SEOUL, Jan. 16 (Korea Bizwire) – An analysis of the dietary history of South Koreans reveals an excessive intake of sugary drinks and processed meats and too little consumption of nuts, milk and vegetables.
On January 15 the Korea Centers for Disease Control and Prevention (KCDC) published the results of a study into the diets of 41,656 adults between the ages of 25 and 74 who had participated in the national health and nutrition examination surveys conducted every year from 2007 through 2015.
The purpose of the KCDC study was to determine whether South Koreans were eating safe quantities of the 13 foods designated by the World Health Organization (WHO) as directly linked to chronic diseases. The WHO encourages the consumption of nine different fruits and vegetables while discouraging the intake of four categories of foods, two of which are processed meats and sugary drinks.
South Koreans were found to be consuming more than the recommended amount of dietary fiber, polyunsaturated fats and omega-3 fatty acids.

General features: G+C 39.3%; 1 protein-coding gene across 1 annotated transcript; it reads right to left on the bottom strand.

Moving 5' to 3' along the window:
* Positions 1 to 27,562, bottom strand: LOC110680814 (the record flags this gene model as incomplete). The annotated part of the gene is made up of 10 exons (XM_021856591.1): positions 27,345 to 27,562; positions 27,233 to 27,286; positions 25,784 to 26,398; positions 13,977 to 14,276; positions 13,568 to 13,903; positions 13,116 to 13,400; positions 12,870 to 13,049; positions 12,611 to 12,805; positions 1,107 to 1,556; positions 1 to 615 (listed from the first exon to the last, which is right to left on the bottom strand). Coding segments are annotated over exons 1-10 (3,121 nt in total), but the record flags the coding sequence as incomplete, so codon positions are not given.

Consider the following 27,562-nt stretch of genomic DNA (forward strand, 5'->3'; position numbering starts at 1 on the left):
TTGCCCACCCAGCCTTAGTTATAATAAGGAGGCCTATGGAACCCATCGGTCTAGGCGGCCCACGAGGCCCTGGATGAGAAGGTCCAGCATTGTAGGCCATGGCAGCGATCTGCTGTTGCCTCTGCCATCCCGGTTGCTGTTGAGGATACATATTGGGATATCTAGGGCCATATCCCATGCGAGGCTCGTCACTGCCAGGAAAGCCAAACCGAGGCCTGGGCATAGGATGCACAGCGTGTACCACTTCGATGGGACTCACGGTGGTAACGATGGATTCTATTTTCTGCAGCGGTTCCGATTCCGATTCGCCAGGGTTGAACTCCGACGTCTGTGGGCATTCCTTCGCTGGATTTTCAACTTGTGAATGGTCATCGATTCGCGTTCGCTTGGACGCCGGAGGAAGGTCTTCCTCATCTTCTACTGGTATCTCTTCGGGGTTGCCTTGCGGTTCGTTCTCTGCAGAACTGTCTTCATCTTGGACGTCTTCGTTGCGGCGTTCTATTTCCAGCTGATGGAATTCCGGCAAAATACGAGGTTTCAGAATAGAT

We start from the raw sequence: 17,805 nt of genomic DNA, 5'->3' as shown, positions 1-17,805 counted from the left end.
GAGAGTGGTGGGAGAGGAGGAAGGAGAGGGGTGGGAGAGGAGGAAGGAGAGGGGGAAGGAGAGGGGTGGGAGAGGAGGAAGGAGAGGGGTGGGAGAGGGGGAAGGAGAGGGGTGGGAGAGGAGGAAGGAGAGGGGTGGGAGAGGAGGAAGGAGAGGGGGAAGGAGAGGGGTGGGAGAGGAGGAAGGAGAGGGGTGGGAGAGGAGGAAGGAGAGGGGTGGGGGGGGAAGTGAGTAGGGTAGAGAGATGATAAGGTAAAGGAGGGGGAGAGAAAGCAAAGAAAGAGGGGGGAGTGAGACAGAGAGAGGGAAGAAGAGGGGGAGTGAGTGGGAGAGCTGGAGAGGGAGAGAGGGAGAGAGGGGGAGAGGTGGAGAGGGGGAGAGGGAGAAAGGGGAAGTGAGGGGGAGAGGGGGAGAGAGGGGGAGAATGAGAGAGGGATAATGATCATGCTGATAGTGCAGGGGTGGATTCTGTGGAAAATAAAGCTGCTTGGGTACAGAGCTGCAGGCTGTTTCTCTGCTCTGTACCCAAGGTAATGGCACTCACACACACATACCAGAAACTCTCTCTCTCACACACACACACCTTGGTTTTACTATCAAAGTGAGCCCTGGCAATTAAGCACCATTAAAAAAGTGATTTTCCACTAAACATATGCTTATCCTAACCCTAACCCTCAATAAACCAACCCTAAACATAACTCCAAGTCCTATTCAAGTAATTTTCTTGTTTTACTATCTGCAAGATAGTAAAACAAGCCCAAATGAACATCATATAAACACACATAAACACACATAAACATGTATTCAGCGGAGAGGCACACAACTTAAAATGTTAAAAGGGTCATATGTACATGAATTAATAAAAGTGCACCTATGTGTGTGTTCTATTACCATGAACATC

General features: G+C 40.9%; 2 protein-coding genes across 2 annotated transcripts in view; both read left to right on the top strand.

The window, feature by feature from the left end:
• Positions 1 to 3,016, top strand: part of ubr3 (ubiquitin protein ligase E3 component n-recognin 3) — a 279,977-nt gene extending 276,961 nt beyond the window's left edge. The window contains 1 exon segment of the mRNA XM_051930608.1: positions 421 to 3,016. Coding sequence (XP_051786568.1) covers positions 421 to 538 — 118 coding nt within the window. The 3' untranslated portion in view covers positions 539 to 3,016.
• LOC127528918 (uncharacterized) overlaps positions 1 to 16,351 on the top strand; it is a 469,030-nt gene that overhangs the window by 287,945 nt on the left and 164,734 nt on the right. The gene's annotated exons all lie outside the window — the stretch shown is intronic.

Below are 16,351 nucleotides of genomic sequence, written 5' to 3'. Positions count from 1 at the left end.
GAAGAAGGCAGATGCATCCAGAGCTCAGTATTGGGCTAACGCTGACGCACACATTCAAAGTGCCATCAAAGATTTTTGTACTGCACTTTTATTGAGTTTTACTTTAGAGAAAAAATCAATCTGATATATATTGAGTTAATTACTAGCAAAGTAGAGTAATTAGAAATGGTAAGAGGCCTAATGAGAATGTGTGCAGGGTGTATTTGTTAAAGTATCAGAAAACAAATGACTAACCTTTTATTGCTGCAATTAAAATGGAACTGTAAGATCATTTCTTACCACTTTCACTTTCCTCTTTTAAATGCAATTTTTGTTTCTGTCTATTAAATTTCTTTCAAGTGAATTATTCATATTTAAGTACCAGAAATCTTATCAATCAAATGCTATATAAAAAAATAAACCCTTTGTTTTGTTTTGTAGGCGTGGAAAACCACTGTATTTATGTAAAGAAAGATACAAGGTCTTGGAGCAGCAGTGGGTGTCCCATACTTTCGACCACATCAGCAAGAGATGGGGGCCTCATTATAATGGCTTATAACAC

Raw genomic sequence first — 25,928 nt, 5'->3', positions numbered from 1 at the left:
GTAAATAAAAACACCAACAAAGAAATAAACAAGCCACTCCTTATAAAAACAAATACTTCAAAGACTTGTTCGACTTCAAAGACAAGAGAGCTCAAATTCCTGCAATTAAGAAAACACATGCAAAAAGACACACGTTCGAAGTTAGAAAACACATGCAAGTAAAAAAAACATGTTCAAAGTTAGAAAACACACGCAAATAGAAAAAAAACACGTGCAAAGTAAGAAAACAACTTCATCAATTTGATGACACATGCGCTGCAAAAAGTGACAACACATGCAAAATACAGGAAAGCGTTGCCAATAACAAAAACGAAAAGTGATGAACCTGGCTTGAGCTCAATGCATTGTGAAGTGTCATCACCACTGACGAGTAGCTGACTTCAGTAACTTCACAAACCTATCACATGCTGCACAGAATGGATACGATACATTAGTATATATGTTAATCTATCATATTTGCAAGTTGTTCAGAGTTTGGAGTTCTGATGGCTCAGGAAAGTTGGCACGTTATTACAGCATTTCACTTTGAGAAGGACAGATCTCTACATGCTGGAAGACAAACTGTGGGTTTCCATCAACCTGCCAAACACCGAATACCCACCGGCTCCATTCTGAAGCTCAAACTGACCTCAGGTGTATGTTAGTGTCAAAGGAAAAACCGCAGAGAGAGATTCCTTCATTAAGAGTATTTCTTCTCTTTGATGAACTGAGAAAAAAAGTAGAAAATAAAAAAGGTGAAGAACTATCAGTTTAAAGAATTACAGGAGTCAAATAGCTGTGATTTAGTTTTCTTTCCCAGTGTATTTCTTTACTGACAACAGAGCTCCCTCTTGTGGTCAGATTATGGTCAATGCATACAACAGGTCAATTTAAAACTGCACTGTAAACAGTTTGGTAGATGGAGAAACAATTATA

Meanwhile, consumption of seeds, nuts and calcium was discovered to be deficient, hovering at about half of the recommended quantity. Also, men had a daily intake of 17.6g and women 16.5g of whole grains, slightly over 10 percent of the recommended amount, which is 100 to 150g.
The daily recommended amount of milk (350 to 520g) was also far more than actual intake. Men drank 53.3g, with women sipping a bit more at 54.7g.
Processed meats, on the other hand, featured prominently in South Korean meals, growing in prominence since 2007. Men ate 8.7g, more than double the recommended amount of 0 to 4g a day, and women munched on 6.5g.
Men and women chugged an eye-popping 299.2g and 208.8g of sugary drinks, respectively, per day. The recommended amount per day is 0 to 5g.
Lastly, men ate 74.8g of red meat and women dined on 46.7g, far higher than the recommended 18 to 27g.
Based on the results, the KCDC has said efforts to change the diet of the typical South Korean are desperately needed as the food one eats has a greater impact on the incidence of chronic diseases than vices such as smoking or drinking.